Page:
Bremo Pharmacy's Tana Kaefer (right) consults with a patient, as VCU School of Pharmacy students on rotation Mackenzie Page VonCanon (left) and Alyssa Stucke look on. Photo by Ash Daniel
The lunch counter went first, soon followed by the soda fountain and the shelves where the previous owners of the Berryville pharmacy had sold chocolate and candies.
In 1969, Dr. Eugene White, a 1950 graduate of the Medical College of Virginia (now Virginia Commonwealth University) School of Pharmacy, returned home to the small Shenandoah Valley town to open his own practice — one that would revolutionize the role of the neighborhood pharmacist.
In place of candy-stacked shelves, White installed cabinets where he kept medical records detailing patients' weight, allergies and prescription histories. At the back of the drugstore, he built a consultation room where he could meet privately with his patients.
"[White] challenged the status quo and ended up developing his own way of providing care to his patients," says David Holdford, professor and vice-chair of graduate education at the VCU School of Pharmacy.
At VCU and the nearby Shenandoah University, pharmacy classes would visit the Berryville drugstore until White's retirement in 1998. Holdford continues to include the story of the pioneering pharmacist's innovative patient-centered approach in lesson plans to first-year students.
In the past half-century, the role of the pharmacist has evolved from friendly neighborhood pill dispenser to an integral member of today's health care team. The VCU Medical Center and its graduates have been at the forefront of that evolution.
"[The] practice has changed such that the product is just one step of the job," Holdford says. "The other steps are to make certain that the products achieve the health outcomes they are designed to have." Those other steps include managing medication schedules, administering immunizations, checking blood pressure, counseling on smoking cessation and much more.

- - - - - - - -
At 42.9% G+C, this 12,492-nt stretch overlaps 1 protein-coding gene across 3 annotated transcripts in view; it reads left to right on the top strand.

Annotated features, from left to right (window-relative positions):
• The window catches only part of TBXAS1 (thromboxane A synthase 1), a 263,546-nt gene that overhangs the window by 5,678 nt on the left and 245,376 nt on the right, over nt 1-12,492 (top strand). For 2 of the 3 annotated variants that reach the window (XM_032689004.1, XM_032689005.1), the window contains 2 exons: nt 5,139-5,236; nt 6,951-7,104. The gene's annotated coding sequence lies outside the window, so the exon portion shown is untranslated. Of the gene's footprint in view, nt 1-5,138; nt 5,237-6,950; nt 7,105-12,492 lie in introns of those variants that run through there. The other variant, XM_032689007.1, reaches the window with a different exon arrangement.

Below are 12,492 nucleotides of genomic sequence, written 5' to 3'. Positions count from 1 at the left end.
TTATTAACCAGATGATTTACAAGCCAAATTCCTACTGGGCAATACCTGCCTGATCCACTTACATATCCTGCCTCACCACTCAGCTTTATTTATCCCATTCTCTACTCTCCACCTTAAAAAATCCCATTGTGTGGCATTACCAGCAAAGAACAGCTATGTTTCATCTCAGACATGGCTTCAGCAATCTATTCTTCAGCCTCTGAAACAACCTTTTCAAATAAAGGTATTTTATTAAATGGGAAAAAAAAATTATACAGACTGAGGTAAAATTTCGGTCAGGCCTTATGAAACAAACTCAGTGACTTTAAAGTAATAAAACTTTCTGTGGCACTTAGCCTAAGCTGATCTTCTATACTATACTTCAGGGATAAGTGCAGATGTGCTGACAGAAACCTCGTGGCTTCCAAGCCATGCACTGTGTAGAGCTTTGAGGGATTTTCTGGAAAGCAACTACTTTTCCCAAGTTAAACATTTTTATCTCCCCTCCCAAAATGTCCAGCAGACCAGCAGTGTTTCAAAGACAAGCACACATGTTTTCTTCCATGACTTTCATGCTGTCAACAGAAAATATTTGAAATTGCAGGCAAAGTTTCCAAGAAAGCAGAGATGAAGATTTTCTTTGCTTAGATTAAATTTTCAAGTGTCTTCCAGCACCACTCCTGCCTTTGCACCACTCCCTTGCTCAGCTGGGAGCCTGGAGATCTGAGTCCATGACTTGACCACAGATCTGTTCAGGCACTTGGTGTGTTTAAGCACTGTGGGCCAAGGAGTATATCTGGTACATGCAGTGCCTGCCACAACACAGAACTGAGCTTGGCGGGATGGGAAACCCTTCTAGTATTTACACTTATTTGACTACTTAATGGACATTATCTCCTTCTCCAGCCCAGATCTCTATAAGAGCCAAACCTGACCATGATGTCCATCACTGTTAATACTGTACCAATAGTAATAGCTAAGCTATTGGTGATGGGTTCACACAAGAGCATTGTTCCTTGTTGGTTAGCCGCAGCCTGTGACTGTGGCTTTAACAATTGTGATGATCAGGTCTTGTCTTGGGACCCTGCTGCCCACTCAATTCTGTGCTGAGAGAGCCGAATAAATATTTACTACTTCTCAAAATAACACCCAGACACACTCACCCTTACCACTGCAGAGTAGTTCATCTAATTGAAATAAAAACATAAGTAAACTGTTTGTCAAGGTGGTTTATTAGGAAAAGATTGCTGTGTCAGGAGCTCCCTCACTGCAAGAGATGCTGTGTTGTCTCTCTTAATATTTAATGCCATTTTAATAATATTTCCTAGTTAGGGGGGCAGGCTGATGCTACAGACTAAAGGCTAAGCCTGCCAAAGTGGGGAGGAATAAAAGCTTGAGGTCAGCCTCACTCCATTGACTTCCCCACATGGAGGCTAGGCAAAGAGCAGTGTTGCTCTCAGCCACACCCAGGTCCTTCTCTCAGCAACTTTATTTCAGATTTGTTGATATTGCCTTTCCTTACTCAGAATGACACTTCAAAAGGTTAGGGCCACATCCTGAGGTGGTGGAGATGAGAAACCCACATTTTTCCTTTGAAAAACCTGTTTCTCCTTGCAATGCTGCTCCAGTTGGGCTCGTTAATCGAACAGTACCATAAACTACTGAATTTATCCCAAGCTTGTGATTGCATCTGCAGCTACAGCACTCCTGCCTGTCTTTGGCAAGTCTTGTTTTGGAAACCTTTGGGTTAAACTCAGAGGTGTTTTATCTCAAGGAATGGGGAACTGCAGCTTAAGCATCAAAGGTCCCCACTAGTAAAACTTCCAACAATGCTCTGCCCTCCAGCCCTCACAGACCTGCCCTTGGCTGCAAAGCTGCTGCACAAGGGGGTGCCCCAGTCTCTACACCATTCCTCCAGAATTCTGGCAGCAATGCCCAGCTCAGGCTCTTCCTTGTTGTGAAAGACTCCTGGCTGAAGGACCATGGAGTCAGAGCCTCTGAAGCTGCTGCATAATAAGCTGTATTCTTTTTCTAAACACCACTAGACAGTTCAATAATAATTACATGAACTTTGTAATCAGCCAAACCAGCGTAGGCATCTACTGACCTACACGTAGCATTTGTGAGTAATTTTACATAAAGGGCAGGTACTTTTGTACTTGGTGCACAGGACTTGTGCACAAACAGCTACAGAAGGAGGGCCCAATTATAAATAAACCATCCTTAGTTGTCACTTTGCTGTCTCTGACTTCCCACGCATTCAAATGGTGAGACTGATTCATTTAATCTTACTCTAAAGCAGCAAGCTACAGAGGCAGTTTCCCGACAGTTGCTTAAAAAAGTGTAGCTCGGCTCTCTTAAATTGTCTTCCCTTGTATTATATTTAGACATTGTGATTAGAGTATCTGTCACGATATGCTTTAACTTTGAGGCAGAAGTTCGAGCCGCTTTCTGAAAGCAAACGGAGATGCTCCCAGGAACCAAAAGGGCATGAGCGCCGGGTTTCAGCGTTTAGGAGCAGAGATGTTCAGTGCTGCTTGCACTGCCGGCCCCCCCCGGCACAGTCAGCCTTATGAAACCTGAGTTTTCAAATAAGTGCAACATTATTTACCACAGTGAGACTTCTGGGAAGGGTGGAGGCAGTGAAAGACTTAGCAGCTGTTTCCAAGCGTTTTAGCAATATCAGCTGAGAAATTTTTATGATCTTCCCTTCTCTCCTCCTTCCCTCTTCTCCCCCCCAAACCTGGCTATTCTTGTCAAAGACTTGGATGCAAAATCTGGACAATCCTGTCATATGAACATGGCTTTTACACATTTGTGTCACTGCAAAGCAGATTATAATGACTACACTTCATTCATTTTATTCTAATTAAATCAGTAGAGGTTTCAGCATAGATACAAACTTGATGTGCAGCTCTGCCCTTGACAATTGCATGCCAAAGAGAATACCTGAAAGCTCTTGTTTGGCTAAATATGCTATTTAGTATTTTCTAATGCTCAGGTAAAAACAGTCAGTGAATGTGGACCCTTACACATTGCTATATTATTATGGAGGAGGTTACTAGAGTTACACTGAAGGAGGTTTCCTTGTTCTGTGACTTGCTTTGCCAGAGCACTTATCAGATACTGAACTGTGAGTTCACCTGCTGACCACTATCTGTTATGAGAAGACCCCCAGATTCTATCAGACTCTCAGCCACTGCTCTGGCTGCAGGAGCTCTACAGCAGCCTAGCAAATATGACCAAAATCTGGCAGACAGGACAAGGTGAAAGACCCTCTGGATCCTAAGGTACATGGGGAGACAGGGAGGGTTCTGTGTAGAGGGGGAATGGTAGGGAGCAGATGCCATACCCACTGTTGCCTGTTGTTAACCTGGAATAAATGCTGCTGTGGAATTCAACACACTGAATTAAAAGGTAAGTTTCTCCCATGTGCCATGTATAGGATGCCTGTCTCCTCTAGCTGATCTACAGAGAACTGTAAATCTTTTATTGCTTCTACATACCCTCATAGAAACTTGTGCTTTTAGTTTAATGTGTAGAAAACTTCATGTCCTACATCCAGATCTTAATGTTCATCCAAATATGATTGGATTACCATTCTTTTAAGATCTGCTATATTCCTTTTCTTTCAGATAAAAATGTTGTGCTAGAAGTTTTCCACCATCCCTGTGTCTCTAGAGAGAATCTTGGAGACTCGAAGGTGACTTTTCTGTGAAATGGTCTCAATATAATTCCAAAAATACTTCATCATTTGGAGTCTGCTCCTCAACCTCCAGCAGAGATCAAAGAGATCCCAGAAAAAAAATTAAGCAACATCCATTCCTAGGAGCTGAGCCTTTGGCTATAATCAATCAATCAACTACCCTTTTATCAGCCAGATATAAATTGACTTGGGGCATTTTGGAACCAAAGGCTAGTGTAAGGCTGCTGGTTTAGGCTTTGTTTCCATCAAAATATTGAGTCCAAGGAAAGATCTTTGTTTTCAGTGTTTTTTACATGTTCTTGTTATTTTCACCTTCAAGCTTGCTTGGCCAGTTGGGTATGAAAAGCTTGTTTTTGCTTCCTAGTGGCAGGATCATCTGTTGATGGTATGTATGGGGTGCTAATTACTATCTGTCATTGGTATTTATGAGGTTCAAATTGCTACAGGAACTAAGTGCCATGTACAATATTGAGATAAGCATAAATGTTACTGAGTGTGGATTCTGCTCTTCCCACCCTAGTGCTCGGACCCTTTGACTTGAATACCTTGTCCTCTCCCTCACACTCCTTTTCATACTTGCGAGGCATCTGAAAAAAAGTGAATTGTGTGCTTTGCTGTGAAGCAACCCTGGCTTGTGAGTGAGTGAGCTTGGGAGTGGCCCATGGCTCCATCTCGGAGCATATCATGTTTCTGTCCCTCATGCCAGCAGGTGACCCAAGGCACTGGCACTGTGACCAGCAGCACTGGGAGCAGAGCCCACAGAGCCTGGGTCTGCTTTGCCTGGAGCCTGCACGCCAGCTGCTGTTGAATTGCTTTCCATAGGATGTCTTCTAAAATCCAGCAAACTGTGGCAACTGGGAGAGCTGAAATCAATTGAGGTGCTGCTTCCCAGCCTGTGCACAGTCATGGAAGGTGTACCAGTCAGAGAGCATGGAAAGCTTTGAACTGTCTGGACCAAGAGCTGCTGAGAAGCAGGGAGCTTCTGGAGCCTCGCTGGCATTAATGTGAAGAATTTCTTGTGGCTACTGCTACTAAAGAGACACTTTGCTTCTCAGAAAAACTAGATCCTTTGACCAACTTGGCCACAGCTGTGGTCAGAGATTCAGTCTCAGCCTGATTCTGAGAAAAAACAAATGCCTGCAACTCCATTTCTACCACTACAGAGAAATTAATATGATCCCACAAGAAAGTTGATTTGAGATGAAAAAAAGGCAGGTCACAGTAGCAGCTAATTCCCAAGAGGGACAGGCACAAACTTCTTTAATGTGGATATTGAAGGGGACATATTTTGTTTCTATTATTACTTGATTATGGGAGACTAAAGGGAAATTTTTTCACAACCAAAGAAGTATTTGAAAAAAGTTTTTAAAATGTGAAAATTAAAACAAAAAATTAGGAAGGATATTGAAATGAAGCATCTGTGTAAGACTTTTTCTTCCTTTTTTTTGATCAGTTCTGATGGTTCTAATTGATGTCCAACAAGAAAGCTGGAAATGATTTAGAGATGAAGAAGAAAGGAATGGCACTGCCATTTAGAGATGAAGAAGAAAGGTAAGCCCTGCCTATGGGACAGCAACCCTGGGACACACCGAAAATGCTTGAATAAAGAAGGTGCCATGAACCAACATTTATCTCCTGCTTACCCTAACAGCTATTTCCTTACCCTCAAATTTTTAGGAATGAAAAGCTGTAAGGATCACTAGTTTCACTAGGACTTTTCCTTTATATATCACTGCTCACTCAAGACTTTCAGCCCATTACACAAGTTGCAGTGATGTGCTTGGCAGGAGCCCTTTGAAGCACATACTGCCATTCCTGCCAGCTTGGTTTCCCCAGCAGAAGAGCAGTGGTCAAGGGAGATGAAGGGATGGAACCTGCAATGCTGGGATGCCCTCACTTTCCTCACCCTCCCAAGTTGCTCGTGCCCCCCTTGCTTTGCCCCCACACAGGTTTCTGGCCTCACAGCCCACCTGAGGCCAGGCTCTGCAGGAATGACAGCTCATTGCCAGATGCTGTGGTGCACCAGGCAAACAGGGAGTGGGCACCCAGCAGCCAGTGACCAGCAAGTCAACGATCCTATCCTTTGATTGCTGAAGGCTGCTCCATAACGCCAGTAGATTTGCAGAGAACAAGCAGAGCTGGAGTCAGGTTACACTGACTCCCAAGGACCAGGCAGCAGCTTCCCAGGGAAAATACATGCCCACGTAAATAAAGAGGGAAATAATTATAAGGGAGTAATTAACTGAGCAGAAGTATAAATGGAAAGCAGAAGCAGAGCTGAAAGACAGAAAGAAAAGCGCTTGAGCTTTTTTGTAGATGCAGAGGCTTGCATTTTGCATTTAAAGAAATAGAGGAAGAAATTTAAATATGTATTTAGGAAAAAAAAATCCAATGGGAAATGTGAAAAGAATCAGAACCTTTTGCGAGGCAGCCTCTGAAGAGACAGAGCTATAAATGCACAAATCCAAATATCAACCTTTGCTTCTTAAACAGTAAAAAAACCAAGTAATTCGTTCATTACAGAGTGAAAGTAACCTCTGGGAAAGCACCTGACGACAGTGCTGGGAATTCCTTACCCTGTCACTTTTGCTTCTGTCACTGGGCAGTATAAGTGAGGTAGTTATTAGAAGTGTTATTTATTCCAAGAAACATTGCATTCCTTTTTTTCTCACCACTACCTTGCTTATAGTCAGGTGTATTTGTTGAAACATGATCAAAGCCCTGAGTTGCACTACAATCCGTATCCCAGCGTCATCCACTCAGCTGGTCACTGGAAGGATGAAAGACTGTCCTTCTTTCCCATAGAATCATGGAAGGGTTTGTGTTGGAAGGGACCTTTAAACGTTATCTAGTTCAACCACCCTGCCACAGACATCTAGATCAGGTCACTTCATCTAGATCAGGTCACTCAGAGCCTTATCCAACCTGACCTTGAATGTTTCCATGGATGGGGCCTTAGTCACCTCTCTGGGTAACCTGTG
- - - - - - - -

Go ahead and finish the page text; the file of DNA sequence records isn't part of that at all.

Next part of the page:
The trend extends beyond the neighborhood pharmacy. On Feb. 5, CVS announced that it would stop selling cigarettes and other tobacco products at its 7,600 locations nationwide, and start evolving its pharmacies into "full-fledged health care providers." One of the nation's largest drugstore chains, CVS already has the country's largest chain of pharmacy-based health clinics.
"We believe cigarettes have no place in a setting where health care is delivered," company spokeswoman Christine Cramer says. "This decision underscores our role in the evolving health care system."
In December, the Journal of the American Pharmacists Association published a VCU study that investigated a model known as "appointment-based medication synchronization." The study, which was led by Holdford, found that patients are more likely to take chronic medications when they meet monthly with pharmacists to coordinate their prescription regimens and treatment plans.
"The [pharmacist's role] is to promote health and wellness as well as help with the proper use of medications and work together with physicians and nurses," says Victor Yanchick, dean of the VCU School of Pharmacy. A 1962 graduate of the University of Iowa College of Pharmacy, he remembers being taught not to discuss medication with patients.
"We were not even supposed to tell the person who was getting the prescription filled the name of the drug if they asked," he says. "Today, our students are given four years of intensive training on the intricacies of the medications that are available for use, and how they interact with each other."
Ten years ago, Yanchick experienced the importance of the pharmacist's role first-hand. His mother-in-law, who lived alone in Chicago, fell and broke her hip. At the hospital, she was put on 14 medications. After returning home, "she wouldn't eat, she was confused, and she had bruises on her arms," Yanchick says, adding that she was taking some medications incorrectly and double-dosing on others. "My wife thought her mom was going to die."
After bringing his mother-in-law to Richmond, Yanchick worked with her physicians to narrow the 14 drugs to a single pill, which she continues to take for swelling ankles. "She needed a pharmacist," he says of his mother-in-law, who is now 102 years old.
This month, 135 students will graduate from the VCU School of Pharmacy. More than 30 percent of that graduating class will continue on to residencies or fellowships where they will work directly with physicians and nurses as part of an integrated health care team. "These are individuals who have a much more well-defined professional role for a clinical practice," Yanchick says. "We're communicating with our students their moral, ethical and legal responsibility to be patient-care advocates."